Men are 50 per cent more likely to get oesophageal cancer than 30 years ago
Oesophageal cancer rates in men have increased by 50 per cent since the early 1980s, with new cases reaching almost 6,000, according to new statistics from Cancer Research UK.
“It’s worrying to see how rapidly the number of men getting oesophageal cancer is rising. But there are many things people can do to help cut their chances of getting the disease." - Dr Claire Knight, Cancer Research UK.
The latest figures show the number of men diagnosed with oesophageal cancer has rapidly risen from around 2,700 cases three decades ago to 5,740 cases in 2012.
Given the changes in population size this equates to a 50 per cent increase from 15 to 23 cases per 100,000 people.
In women, the increase is much smaller with around 10 per cent more now developing the disease compared to the 80s. Now 2,802 women are diagnosed with oesophageal cancer.*
Professor Rebecca Fitzgerald, Cancer Research UK oesophageal cancer expert at the University of Cambridge, said: “These new statistics show a continuing rise in oesophageal cancer rates – especially in men. This is especially concerning as oesophageal cancer can be notoriously hard to treat.
“The good news is we’re making great strides in the early detection of the disease. We’re developing a simple way to diagnose a group of people at high risk – those with Barrett’s oesophagus – by asking them to swallow a sponge to test for the disease.** If we can pick up Barrett’s oesophagus in more people, it could mean we can stop the disease becoming cancer. Catching it early is absolutely critical to survival.”
To address the rising numbers of cases and boost research, Cancer Research UK is holding an International Symposium on Oesophageal Cancer at the University of Oxford this weekend (June 6-7).
Tony Richards, 67, a retired chartered accountant from Cambridgeshire, was initially diagnosed with Barrett’s oesophagus in 2009. Later, in July 2011, he was diagnosed with early stage oesophageal cancer. Tony took part in the cytosponge BEST-2 trial run by Professor Rebecca Fitzgerald at Addenbrooke’s Hospital.
Tony said: “Because the doctor found the cancer at an early stage, I was able to have an operation to cut out the cancer from my oesophagus, rather than undergo more invasive surgery. I was delighted to take part in the cytosponge trial as I feel it’s my way of giving something back. I hope it’s going to be a great way of helping reduce the toll from this disease in future - as I’m very fortunate that my cancer was caught so early and removed.”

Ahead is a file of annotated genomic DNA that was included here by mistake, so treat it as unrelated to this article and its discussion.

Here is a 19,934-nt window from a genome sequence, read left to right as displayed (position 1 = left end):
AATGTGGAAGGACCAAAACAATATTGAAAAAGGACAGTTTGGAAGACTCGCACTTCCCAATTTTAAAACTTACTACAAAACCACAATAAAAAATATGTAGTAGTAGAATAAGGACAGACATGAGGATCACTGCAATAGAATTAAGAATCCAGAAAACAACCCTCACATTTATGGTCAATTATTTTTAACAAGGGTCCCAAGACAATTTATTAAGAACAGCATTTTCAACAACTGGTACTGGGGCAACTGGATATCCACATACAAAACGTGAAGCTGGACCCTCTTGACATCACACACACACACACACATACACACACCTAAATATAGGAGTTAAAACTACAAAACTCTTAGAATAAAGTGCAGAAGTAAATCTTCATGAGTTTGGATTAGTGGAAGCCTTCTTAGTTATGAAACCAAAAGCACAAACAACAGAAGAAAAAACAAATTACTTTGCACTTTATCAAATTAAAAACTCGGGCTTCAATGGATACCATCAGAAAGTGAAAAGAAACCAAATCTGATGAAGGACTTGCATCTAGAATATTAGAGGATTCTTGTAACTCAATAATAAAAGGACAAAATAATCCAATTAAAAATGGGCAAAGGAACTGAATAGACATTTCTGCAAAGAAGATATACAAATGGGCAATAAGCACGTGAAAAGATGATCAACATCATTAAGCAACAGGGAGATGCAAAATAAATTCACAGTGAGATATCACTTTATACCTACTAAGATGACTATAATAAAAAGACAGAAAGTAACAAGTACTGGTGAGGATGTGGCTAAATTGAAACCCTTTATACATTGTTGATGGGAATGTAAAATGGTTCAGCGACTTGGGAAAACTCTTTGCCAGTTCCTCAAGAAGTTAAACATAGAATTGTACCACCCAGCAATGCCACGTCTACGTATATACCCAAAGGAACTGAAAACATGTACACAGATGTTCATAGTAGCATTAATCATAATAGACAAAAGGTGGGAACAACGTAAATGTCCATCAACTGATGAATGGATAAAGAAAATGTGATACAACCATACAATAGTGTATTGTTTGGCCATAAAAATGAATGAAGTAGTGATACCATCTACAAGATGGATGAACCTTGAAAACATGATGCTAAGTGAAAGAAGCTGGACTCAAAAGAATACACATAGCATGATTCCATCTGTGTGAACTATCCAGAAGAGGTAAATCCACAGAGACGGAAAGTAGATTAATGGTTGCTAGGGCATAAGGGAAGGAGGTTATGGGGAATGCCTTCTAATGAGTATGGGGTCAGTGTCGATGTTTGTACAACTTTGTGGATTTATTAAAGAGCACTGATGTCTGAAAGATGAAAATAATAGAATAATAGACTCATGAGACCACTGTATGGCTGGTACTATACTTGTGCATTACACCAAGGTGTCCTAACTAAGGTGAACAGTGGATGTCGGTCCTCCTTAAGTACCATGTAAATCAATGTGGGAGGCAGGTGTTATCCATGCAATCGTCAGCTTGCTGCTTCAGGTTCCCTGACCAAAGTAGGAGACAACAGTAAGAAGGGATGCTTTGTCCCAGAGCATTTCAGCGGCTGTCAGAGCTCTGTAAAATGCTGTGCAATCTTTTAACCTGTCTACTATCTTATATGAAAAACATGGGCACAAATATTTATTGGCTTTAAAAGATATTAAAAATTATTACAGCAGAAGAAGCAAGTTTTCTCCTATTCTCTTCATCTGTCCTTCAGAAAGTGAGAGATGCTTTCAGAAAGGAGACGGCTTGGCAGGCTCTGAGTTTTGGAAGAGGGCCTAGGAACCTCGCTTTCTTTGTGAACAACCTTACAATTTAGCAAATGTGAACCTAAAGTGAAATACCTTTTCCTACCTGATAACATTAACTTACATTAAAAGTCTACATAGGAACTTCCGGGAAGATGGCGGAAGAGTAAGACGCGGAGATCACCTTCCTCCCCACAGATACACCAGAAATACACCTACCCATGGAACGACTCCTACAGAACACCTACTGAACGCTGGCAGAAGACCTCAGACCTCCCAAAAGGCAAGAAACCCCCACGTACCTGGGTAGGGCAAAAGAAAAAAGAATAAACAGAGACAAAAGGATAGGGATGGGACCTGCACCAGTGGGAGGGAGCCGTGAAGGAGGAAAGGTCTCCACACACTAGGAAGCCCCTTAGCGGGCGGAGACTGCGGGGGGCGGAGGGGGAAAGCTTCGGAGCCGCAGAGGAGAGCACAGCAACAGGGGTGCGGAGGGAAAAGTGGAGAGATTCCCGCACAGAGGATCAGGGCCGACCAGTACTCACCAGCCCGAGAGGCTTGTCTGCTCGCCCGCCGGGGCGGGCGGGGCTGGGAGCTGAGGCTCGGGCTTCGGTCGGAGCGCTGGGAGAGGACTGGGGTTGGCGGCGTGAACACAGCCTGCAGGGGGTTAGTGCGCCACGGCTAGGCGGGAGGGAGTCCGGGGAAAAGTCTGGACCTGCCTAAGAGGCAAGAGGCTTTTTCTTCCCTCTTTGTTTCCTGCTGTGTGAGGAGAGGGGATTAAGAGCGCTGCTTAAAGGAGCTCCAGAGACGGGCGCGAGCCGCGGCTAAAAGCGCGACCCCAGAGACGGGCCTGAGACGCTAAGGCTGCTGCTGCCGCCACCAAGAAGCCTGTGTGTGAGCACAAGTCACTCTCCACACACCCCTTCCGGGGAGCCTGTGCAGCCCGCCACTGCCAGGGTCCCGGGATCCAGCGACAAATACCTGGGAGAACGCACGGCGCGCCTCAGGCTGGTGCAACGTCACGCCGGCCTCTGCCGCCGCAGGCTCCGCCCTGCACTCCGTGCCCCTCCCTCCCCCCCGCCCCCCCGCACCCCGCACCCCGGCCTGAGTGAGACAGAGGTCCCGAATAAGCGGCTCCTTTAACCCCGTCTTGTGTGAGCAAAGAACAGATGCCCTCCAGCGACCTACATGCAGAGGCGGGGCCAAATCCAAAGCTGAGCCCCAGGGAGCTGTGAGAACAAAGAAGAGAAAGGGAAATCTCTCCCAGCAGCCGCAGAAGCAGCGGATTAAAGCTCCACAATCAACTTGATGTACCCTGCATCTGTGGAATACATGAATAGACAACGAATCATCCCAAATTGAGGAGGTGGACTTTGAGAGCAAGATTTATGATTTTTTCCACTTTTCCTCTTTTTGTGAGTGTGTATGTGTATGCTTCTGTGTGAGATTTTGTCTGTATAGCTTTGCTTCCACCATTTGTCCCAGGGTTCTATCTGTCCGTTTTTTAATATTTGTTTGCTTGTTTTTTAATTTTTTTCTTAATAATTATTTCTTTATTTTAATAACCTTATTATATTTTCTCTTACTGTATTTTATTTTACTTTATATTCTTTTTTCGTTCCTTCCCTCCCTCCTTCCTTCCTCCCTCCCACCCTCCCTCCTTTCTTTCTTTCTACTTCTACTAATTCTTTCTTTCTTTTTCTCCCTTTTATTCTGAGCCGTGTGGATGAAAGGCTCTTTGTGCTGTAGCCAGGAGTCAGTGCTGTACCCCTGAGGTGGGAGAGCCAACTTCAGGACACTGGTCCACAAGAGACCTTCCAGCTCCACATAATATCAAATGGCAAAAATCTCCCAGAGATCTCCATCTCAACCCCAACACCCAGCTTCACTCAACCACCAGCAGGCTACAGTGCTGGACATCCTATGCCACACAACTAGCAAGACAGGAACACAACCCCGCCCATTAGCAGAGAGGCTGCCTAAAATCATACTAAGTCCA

The latest figures also show that oesophageal cancer is the sixth most common cause of cancer death in the UK – around 5,200 men died from the disease in 2012. Symptoms of oesophageal cancer include persistent indigestion or heartburn, difficulty swallowing, food coming back up, and unexplained weight loss. It’s most likely not cancer, but it’s best to get these symptoms checked by a GP.
Dr Claire Knight, health information manager at Cancer Research UK, said: “It’s worrying to see how rapidly the number of men getting oesophageal cancer is rising. But there are many things people can do to help cut their chances of getting the disease. We know that almost 90 per cent of cases are preventable – stopping smoking, cutting down on alcohol, eating a balanced diet and maintaining a healthy weight will all help reduce your risk.”
For more information contact our freephone nurse helpline on 0808 800 4040 from Monday to Friday between 9am-5pm.
For media enquiries contact the Cancer Research UK press office on 020 3469 8300 or, out of hours, on 07050 264 059.
Notes to Editor
*Oesophageal cancer rates in women for 2012 are 9 per 100,000.
** For more information on the Cytosponge test: BEST-2: http://www.cancerresearchuk.org/about-cancer/find-a-clinical-trial/a-stu...
BEST-2 Trial is supported by Cambridge University Hospitals NHS Foundation Trust, Cancer Research UK, Experimental Cancer Medicine Centre (ECMC), Medical Research Council (MRC), NIHR Clinical Research Network: Cancer, and the University of Cambridge.